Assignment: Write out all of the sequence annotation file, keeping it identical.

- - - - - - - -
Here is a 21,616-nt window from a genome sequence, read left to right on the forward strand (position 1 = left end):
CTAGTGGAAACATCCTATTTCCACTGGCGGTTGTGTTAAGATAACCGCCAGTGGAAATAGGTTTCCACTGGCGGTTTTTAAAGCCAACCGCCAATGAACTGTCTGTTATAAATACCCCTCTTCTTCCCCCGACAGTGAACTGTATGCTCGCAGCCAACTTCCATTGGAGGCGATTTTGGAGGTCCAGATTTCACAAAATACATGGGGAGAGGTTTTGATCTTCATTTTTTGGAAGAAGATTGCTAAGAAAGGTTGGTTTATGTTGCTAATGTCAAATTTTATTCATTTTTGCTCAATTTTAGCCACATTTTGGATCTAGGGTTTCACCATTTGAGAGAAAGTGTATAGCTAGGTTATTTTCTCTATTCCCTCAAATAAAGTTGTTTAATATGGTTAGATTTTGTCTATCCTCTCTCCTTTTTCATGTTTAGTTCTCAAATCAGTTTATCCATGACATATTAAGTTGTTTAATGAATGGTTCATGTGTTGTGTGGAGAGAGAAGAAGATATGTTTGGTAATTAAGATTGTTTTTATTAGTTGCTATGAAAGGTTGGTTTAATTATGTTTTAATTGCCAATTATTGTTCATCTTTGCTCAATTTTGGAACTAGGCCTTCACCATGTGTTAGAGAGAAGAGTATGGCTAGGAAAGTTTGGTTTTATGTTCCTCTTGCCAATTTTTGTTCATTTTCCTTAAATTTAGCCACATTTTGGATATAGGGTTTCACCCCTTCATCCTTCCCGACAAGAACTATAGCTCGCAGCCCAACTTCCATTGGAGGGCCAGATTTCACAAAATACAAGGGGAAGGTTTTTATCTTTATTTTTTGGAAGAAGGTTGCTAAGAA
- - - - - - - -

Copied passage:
Here is a 21,616-nt window from a genome sequence, read left to right on the forward strand (position 1 = left end):
CTAGTGGAAACATCCTATTTCCACTGGCGGTTGTGTTAAGATAACCGCCAGTGGAAATAGGTTTCCACTGGCGGTTTTTAAAGCCAACCGCCAATGAACTGTCTGTTATAAATACCCCTCTTCTTCCCCCGACAGTGAACTGTATGCTCGCAGCCAACTTCCATTGGAGGCGATTTTGGAGGTCCAGATTTCACAAAATACATGGGGAGAGGTTTTGATCTTCATTTTTTGGAAGAAGATTGCTAAGAAAGGTTGGTTTATGTTGCTAATGTCAAATTTTATTCATTTTTGCTCAATTTTAGCCACATTTTGGATCTAGGGTTTCACCATTTGAGAGAAAGTGTATAGCTAGGTTATTTTCTCTATTCCCTCAAATAAAGTTGTTTAATATGGTTAGATTTTGTCTATCCTCTCTCCTTTTTCATGTTTAGTTCTCAAATCAGTTTATCCATGACATATTAAGTTGTTTAATGAATGGTTCATGTGTTGTGTGGAGAGAGAAGAAGATATGTTTGGTAATTAAGATTGTTTTTATTAGTTGCTATGAAAGGTTGGTTTAATTATGTTTTAATTGCCAATTATTGTTCATCTTTGCTCAATTTTGGAACTAGGCCTTCACCATGTGTTAGAGAGAAGAGTATGGCTAGGAAAGTTTGGTTTTATGTTCCTCTTGCCAATTTTTGTTCATTTTCCTTAAATTTAGCCACATTTTGGATATAGGGTTTCACCCCTTCATCCTTCCCGACAAGAACTATAGCTCGCAGCCCAACTTCCATTGGAGGGCCAGATTTCACAAAATACAAGGGGAAGGTTTTTATCTTTATTTTTTGGAAGAAGGTTGCTAAGAA